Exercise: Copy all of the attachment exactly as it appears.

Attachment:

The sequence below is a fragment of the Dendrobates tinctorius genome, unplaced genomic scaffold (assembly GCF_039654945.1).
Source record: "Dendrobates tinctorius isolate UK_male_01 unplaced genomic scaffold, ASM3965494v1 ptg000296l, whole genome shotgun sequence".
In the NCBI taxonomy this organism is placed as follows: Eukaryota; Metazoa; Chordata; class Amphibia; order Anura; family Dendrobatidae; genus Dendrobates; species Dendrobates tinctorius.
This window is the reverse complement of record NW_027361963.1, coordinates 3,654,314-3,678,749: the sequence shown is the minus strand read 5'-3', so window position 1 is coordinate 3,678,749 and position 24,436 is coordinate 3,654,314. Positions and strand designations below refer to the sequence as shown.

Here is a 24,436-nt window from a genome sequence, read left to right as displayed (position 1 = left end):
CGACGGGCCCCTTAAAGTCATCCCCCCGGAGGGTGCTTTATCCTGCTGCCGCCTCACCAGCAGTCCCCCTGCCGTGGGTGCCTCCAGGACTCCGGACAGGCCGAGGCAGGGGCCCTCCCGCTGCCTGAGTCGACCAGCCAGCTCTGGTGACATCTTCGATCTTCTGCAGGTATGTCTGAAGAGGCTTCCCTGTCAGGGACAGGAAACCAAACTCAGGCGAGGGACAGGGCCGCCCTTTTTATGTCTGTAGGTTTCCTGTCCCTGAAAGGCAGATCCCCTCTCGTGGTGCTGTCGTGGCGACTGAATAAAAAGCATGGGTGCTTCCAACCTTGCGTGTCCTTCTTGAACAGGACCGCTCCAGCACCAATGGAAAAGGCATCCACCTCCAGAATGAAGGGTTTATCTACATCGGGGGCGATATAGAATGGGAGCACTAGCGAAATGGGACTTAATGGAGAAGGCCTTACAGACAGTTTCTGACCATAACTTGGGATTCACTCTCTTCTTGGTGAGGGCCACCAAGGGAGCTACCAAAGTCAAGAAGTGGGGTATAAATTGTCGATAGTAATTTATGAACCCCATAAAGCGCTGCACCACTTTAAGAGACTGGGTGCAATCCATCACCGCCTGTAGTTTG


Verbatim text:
The sequence below is a fragment of the Dendrobates tinctorius genome, unplaced genomic scaffold (assembly GCF_039654945.1).
Source record: "Dendrobates tinctorius isolate UK_male_01 unplaced genomic scaffold, ASM3965494v1 ptg000296l, whole genome shotgun sequence".
In the NCBI taxonomy this organism is placed as follows: Eukaryota; Metazoa; Chordata; class Amphibia; order Anura; family Dendrobatidae; genus Dendrobates; species Dendrobates tinctorius.
This window is the reverse complement of record NW_027361963.1, coordinates 3,654,314-3,678,749: the sequence shown is the minus strand read 5'-3', so window position 1 is coordinate 3,678,749 and position 24,436 is coordinate 3,654,314. Positions and strand designations below refer to the sequence as shown.

Here is a 24,436-nt window from a genome sequence, read left to right as displayed (position 1 = left end):
CGACGGGCCCCTTAAAGTCATCCCCCCGGAGGGTGCTTTATCCTGCTGCCGCCTCACCAGCAGTCCCCCTGCCGTGGGTGCCTCCAGGACTCCGGACAGGCCGAGGCAGGGGCCCTCCCGCTGCCTGAGTCGACCAGCCAGCTCTGGTGACATCTTCGATCTTCTGCAGGTATGTCTGAAGAGGCTTCCCTGTCAGGGACAGGAAACCAAACTCAGGCGAGGGACAGGGCCGCCCTTTTTATGTCTGTAGGTTTCCTGTCCCTGAAAGGCAGATCCCCTCTCGTGGTGCTGTCGTGGCGACTGAATAAAAAGCATGGGTGCTTCCAACCTTGCGTGTCCTTCTTGAACAGGACCGCTCCAGCACCAATGGAAAAGGCATCCACCTCCAGAATGAAGGGTTTATCTACATCGGGGGCGATATAGAATGGGAGCACTAGCGAAATGGGACTTAATGGAGAAGGCCTTACAGACAGTTTCTGACCATAACTTGGGATTCACTCTCTTCTTGGTGAGGGCCACCAAGGGAGCTACCAAAGTCAAGAAGTGGGGTATAAATTGTCGATAGTAATTTATGAACCCCATAAAGCGCTGCACCACTTTAAGAGACTGGGTGCAATCCATCACCGCCTGTAGTTTG